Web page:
Tuesday, October 19, 2010

Hafer Associates moving downtown

By Joy Campbell, Messenger-Inquirer
Published: Tuesday, October 19, 2010 12:11 AM CDT

Hafer Associates architectural firm is moving into part of the first floor of the Newberry-Wile Building downtown at 101 E. Second St.

The firm, which also has offices in Evansville, entered the local business community about three years ago when it bought the Collignon & Nunley firm from George Collignon.

The company now has eight people in its Owensboro offices, including Dennis Wilson of Owensboro, the most recent hire.

Hafer was looking for the right location, and the space at Second and Allen streets owned by Phil and Laura Clark fit the bill.

"This is a nice, historic building right in the heart of downtown," said David Wills, Hafer's managing principal partner. "We also like that it's next to the parking garage, and we'll rent space there."

The Hafer firm does a lot of historical preservation work, so that also made the location a good fit, he said.

The architects also are very involved in designing sustainable buildings -- those that are energy-efficient, Wills said.

The Clarks live on the third floor of the Newberry-Wile Building, which covers 101-105 E. Second St., and several other tenants occupy offices within the 16,000-square-foot space.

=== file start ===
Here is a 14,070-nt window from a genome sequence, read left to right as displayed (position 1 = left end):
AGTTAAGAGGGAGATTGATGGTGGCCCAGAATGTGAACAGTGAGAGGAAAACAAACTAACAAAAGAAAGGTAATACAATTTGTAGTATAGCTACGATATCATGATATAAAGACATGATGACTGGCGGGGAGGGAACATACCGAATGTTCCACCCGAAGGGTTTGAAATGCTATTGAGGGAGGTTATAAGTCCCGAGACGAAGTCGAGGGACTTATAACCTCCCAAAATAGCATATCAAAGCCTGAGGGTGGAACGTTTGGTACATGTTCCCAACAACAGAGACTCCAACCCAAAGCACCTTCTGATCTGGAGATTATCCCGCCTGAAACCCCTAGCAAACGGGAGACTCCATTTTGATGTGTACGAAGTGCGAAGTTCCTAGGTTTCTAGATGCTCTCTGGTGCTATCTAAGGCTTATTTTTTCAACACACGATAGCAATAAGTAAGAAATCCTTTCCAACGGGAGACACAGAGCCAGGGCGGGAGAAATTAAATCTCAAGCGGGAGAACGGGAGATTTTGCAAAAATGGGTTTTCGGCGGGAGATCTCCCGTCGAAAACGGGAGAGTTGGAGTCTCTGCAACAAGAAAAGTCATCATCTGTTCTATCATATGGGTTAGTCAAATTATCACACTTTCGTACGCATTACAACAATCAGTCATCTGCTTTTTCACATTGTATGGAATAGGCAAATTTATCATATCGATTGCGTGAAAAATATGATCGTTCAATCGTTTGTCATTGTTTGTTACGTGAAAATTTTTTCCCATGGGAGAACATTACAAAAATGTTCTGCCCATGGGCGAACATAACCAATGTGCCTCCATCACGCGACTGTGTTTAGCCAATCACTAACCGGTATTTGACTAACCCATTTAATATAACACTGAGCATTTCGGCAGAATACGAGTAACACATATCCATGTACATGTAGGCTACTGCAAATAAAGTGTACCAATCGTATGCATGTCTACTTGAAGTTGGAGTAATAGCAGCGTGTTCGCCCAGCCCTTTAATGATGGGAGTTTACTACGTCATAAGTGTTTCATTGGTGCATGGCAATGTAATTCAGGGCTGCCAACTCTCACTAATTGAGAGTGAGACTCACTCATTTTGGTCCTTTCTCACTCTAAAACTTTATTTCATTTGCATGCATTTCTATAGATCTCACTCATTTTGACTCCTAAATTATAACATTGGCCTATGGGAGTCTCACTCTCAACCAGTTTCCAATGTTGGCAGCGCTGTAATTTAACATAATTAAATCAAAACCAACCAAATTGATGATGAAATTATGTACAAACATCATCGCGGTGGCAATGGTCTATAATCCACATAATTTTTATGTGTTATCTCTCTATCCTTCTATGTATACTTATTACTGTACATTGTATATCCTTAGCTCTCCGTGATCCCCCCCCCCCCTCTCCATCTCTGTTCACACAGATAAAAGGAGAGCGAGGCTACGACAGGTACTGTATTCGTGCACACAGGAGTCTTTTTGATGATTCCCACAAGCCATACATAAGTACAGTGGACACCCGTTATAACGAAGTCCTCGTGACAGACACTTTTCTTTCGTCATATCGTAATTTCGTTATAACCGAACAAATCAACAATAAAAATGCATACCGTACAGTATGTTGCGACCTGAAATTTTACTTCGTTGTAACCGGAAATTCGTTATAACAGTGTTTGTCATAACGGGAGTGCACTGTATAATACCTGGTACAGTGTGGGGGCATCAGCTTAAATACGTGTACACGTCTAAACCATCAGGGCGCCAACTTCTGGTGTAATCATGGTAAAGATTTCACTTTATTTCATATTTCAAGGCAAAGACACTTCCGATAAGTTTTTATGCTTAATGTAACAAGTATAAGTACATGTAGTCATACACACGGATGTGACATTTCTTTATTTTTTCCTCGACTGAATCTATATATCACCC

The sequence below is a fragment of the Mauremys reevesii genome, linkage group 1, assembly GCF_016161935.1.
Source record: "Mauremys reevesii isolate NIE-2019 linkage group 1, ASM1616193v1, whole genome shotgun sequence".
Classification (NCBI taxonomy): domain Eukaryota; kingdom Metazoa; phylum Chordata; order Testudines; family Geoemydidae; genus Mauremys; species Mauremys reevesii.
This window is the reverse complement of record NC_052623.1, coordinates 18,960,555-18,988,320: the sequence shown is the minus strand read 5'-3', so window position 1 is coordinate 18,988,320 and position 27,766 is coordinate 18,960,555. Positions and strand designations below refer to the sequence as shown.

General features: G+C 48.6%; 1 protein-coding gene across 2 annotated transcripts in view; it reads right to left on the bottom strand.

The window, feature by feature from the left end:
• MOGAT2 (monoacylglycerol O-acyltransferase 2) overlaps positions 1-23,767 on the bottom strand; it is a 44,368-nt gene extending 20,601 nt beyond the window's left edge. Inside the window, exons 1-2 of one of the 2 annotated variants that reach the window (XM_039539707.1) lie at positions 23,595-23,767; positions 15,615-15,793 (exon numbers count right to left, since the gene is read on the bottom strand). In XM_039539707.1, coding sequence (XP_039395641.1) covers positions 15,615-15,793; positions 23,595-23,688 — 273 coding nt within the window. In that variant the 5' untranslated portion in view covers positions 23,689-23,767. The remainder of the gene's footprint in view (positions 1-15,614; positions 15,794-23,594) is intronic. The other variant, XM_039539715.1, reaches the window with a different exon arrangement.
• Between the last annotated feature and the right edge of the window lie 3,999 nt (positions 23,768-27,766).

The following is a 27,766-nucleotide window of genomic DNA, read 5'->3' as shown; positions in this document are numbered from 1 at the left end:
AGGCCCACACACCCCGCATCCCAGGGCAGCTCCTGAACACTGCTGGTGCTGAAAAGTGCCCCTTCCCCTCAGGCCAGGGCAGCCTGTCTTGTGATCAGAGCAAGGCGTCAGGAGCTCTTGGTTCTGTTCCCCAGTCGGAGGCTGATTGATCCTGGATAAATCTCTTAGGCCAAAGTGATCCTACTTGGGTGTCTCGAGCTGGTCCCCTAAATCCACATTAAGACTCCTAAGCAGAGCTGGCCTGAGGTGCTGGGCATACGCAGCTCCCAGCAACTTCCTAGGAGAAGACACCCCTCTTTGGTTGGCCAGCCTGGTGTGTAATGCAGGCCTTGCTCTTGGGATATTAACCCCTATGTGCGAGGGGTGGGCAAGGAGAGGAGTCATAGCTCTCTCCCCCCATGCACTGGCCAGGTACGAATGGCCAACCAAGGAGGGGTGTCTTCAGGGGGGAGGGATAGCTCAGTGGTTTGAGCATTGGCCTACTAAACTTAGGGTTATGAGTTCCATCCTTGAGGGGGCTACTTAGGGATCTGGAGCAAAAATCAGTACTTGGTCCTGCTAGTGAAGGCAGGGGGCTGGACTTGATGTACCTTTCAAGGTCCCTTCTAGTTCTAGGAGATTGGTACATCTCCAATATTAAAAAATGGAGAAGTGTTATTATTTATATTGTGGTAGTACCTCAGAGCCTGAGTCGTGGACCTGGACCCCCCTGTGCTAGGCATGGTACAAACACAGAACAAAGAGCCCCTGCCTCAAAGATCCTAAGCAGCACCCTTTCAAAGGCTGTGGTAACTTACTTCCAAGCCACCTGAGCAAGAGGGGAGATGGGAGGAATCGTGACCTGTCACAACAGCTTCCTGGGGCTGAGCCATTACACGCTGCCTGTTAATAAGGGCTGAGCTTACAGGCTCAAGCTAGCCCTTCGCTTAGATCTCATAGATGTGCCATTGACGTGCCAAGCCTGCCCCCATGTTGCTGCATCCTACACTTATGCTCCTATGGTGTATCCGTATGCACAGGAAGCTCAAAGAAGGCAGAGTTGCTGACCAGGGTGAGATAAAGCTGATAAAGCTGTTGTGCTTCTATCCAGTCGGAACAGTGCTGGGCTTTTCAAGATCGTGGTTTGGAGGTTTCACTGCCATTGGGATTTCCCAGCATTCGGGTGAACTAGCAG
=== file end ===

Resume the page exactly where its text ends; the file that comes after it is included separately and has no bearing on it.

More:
Hafer will occupy about 4,000 square feet of the northwest portion of the building's first floor.

The Counseling Center also is on the first floor, and the second- floor occupants include Financial Freedom Partners, David York & Associates and attorney Charles Lamar.

Hafer has continued to rent space from Collignon at 1535 Frederica St.

The business is working with local contractors to get pricing on the renovations for the new location.

"It's very exciting for us," Wills said. "It will probably be ready sometime after the first of the year.

Records show that Sol Wile, a German immigrant, built the building at 101 E. Second in 1881. He eventually expanded the store, Sol Wile & Sons, adding the section at 105 E. Second.

But in 1927, Owensboro's largest clothing store closed. Newberry's department store was located there in later years.

The building has had several owners over time, including the county -- but it also was empty for quite a few years and fell into major disrepair.

Rescued and renovated in the 1990s, the structure's transformation then signaled hope for a downtown renaissance, but it was abandoned again before finally gaining its current owners in 2005.